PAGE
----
The sellout is now complete. A Hernando County Commission majority rolled over yet again for home builders and Realtors this week and didn't even bother trying to devise an original justification for pushing the cost of growth onto existing taxpayers.
Commissioners Nick Nicholson, Wayne Dukes, Jim Adkins and David Russell clearly value the voices of the development community — and their past and future campaign contributions — over residents and business owners who faithfully paid impact fees as their fair share contribution to accommodate growth. Now, those same people have to continue subsidizing future infrastructure costs because commissioners gave a free pass to special interests. They extended the moratorium on transportation impact fees for a minimum of nine months. It's Christmas in August for home builders courtesy of St. Nick and his three elves while the rest of Hernando County will be saddled with increased traffic congestion and potentially a higher sales tax. Only Dukes faces re-election this year and voters should remember his disregard for the public's interests when they cast their ballots in November.
Even Commissioner Diane Rowden said she would back a delay, but balked when Russell pushed the moratorium until June. The tired rationalization commissioners offered is that the delay will provide ample time to devise a new fee schedule. What nonsense. The schedule already is available. The commissioners voted on it just 16 months ago and agreed to charge a greatly discounted fee of just $2,537 per single-family home to begin this week. At the time, their consultant from Tindale-Oliver & Associates calculated the true transportation costs at $5,767 per new home. And that price accounted for the consultant's recommendation the county add another revenue source for transportation via higher property, gasoline or sales taxes.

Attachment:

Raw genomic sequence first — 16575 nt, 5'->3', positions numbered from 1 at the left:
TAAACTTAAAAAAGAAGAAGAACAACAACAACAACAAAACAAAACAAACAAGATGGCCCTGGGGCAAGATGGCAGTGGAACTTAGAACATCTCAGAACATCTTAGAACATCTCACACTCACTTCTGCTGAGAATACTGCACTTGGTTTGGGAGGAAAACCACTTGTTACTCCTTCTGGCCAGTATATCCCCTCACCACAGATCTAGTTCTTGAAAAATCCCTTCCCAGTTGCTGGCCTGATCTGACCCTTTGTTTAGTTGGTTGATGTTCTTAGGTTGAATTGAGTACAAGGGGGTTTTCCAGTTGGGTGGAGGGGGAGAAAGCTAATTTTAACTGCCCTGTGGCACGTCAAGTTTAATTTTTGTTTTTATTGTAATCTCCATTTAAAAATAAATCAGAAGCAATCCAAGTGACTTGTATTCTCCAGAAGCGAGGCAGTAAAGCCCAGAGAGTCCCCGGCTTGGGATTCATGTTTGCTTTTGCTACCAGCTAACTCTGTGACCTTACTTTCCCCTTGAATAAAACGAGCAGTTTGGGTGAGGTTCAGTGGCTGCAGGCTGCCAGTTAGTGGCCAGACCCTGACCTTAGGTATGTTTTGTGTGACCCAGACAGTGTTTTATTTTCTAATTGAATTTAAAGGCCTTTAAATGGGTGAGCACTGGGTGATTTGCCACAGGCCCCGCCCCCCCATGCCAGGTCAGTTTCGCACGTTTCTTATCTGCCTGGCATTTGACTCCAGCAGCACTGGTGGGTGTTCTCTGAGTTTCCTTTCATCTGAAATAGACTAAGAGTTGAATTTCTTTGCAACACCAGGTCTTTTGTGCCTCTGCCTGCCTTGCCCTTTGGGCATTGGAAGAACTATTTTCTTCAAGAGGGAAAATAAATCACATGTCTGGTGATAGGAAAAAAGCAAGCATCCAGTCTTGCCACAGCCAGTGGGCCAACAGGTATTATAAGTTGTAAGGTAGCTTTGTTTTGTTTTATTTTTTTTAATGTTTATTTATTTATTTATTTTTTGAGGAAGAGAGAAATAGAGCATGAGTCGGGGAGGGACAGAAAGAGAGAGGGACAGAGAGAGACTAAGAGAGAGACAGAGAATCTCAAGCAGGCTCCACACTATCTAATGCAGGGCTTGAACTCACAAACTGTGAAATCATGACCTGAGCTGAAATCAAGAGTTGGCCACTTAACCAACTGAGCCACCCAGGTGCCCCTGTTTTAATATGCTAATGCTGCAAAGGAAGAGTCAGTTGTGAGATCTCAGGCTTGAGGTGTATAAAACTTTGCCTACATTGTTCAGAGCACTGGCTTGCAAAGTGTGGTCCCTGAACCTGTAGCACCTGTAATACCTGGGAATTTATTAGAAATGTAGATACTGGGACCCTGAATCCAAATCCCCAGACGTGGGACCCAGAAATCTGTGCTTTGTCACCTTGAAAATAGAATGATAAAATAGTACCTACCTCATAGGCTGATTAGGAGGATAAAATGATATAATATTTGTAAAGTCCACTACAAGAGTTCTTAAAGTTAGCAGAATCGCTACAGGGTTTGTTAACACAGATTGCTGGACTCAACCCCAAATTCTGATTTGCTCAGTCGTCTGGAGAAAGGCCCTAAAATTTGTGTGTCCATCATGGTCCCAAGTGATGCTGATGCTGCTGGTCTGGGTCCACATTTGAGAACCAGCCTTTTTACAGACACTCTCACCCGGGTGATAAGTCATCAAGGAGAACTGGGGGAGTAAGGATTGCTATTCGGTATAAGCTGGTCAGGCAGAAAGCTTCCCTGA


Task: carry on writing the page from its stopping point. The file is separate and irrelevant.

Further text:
The commission majority's lame logic now is that a sales tax referendum in November, in which the county proposes to use a 10-year half-cent tax increase for roads and economic development, will alter the road impact fee. No it won't. At least not the way commissioners are portraying it. If anything, the impact fee will need to be higher than $5,767 per house if voters reject the referendum. This commission majority ignored the advice of outside consultants on both education and road impact fees and to pretend that new data is now needed simply insults the public's intelligence.
The county has $104 million worth of needed road work over the next five years that it cannot afford. Even passage of the sales tax leaves a roughly $50 million hole in the short-term that will grow wider after 2018. If commissioners need a smarter planning model than their own, they can look to Pasco County. There, 40 percent of the future road-building budget is assigned to impact/mobility fees charged on new construction. But embracing smart growth has never been an attribute of Nicholson, Dukes, Russell and Adkins.